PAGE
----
23 September 2009
This explains everything.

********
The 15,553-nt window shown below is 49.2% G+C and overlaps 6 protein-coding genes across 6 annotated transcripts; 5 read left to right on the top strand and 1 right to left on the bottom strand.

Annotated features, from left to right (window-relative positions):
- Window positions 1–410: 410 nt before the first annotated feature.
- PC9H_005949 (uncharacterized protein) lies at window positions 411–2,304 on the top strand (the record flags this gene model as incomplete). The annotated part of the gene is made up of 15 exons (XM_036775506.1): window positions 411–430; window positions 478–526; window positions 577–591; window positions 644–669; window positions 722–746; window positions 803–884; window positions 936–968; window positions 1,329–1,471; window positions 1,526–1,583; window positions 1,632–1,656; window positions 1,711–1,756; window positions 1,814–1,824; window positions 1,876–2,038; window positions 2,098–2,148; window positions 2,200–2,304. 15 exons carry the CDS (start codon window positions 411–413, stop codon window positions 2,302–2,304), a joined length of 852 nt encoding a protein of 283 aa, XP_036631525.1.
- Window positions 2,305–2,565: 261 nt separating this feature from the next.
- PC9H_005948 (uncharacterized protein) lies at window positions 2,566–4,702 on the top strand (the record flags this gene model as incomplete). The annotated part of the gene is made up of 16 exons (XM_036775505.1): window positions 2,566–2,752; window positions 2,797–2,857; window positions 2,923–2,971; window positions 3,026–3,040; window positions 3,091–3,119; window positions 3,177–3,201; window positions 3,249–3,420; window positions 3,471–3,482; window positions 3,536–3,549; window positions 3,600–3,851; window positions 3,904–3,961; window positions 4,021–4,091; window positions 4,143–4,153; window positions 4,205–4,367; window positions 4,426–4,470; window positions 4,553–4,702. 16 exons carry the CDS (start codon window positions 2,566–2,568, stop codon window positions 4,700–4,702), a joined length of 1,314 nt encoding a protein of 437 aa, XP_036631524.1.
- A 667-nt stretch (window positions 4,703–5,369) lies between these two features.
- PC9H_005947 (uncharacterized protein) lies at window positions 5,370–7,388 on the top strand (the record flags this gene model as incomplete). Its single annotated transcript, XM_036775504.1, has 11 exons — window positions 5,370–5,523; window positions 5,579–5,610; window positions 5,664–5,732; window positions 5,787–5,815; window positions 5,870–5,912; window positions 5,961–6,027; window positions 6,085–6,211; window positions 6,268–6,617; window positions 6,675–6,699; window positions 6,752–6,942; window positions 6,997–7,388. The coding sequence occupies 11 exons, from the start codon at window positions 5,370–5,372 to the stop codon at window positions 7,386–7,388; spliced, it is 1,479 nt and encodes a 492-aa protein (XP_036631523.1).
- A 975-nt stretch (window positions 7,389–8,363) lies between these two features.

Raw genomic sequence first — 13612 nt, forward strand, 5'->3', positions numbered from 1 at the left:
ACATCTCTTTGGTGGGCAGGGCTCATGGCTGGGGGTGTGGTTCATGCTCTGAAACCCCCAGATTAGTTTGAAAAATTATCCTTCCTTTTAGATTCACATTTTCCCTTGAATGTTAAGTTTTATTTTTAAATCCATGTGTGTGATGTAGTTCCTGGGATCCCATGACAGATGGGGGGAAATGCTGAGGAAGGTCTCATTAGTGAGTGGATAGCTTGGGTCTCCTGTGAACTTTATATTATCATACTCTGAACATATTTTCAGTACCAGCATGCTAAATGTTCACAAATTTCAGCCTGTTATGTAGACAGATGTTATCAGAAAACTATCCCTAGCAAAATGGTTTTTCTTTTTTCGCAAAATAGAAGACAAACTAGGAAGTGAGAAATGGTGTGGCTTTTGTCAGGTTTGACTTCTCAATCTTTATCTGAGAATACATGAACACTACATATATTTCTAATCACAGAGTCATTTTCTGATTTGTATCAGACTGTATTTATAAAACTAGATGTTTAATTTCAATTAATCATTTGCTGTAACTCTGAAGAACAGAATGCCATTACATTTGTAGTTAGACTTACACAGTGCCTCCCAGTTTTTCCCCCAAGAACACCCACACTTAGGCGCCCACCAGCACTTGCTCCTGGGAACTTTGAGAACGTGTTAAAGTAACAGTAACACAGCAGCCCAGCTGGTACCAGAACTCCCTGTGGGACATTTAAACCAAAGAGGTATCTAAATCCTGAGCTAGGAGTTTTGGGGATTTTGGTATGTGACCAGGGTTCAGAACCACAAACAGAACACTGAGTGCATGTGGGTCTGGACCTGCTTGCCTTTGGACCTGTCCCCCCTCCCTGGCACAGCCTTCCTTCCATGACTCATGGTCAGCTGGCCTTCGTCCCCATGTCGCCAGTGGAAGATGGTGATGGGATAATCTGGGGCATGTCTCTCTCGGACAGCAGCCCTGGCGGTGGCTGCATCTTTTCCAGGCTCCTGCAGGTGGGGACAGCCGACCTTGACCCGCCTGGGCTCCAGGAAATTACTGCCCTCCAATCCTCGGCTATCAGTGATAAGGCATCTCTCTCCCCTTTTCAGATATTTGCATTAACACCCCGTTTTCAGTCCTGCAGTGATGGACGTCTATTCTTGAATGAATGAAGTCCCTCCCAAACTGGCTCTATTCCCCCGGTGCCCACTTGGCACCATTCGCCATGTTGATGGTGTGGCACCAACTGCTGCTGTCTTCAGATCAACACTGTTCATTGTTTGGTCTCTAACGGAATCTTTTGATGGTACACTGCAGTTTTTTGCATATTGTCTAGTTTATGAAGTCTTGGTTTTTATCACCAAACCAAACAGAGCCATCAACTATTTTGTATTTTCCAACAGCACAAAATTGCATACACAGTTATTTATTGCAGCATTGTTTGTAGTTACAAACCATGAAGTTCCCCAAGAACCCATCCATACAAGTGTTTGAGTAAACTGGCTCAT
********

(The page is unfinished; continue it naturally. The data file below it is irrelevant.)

"The place looked like the receiving bin at the Good Will... a promiscuous heap of junk... Wreckage and exhaustion everywhere... If somebody such as the city editor had a swivel chair, the universal joint would be broken, so that every time he got up, the seat would keel over as if stricken by a lateral stroke. All the intestines of the building were left showing in diverticulitic loops and lines -- electrically conduits, water pipes, steam pipes, effluvium ducts, sprinkler systems, all of it dangling and grunting from the ceiling, the walls, the columns. The whole mess, from top to bottom, was painted over in an industrial sludge, Lead Gray, Subway Green, or that unbelievable dead red, that grim distemper of pigment and filth, that they paint the floor with in the tool and die works. On the ceiling were scalding banks of fluorescent lights, turning the atmosphere radium blue and burning bald spots in the crowns of the copy readers, who never moved. It was one big pie factory... A Landlord's Dream... There were no interior walls. The corporate hierarchy was not marked off into office spaces. The managing editor worked in a space that was as miserable and scabid as the lowest reporter's. Most newspapers were like that. This setup was instituted decades ago for practical reasons. But it was kept alive by a curious fact. On newspapers very few editorial employees at the bottom -- namely, the reporters -- had any ambition whatsoever to move up, to become city editors, managing editors, editors-in-chief, or any of the rest of it. Editors felt no threat from below. They needed no walls. Reporters didn't want much ... merely to be stars! and of such minute wattage at that." - Tom Wolfe